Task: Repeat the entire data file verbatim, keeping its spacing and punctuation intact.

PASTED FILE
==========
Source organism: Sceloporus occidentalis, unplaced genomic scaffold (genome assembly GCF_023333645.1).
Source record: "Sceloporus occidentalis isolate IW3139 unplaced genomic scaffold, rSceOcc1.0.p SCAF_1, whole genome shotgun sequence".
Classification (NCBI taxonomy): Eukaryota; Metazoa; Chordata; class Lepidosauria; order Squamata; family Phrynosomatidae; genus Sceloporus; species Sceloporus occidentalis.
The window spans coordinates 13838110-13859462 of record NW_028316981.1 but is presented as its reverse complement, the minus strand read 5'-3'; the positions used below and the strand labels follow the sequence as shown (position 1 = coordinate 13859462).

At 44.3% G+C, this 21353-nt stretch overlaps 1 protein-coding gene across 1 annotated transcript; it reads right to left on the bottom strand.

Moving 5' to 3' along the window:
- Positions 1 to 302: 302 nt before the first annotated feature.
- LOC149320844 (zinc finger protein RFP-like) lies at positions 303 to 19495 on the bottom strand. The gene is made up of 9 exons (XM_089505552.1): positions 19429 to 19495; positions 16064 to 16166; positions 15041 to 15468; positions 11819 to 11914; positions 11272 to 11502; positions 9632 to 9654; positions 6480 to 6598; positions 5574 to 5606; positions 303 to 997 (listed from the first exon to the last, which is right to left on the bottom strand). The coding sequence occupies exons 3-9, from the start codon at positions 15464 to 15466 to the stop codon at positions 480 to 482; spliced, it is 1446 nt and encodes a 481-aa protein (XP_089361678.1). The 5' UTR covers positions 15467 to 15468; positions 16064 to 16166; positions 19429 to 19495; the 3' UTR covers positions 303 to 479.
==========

Source organism: Sceloporus occidentalis, unplaced genomic scaffold (genome assembly GCF_023333645.1).
Source record: "Sceloporus occidentalis isolate IW3139 unplaced genomic scaffold, rSceOcc1.0.p SCAF_1, whole genome shotgun sequence".
Classification (NCBI taxonomy): Eukaryota; Metazoa; Chordata; class Lepidosauria; order Squamata; family Phrynosomatidae; genus Sceloporus; species Sceloporus occidentalis.
The window spans coordinates 13838110-13859462 of record NW_028316981.1 but is presented as its reverse complement, the minus strand read 5'-3'; the positions used below and the strand labels follow the sequence as shown (position 1 = coordinate 13859462).

At 44.3% G+C, this 21353-nt stretch overlaps 1 protein-coding gene across 1 annotated transcript; it reads right to left on the bottom strand.

Moving 5' to 3' along the window:
- Positions 1 to 302: 302 nt before the first annotated feature.
- LOC149320844 (zinc finger protein RFP-like) lies at positions 303 to 19495 on the bottom strand. The gene is made up of 9 exons (XM_089505552.1): positions 19429 to 19495; positions 16064 to 16166; positions 15041 to 15468; positions 11819 to 11914; positions 11272 to 11502; positions 9632 to 9654; positions 6480 to 6598; positions 5574 to 5606; positions 303 to 997 (listed from the first exon to the last, which is right to left on the bottom strand). The coding sequence occupies exons 3-9, from the start codon at positions 15464 to 15466 to the stop codon at positions 480 to 482; spliced, it is 1446 nt and encodes a 481-aa protein (XP_089361678.1). The 5' UTR covers positions 15467 to 15468; positions 16064 to 16166; positions 19429 to 19495; the 3' UTR covers positions 303 to 479.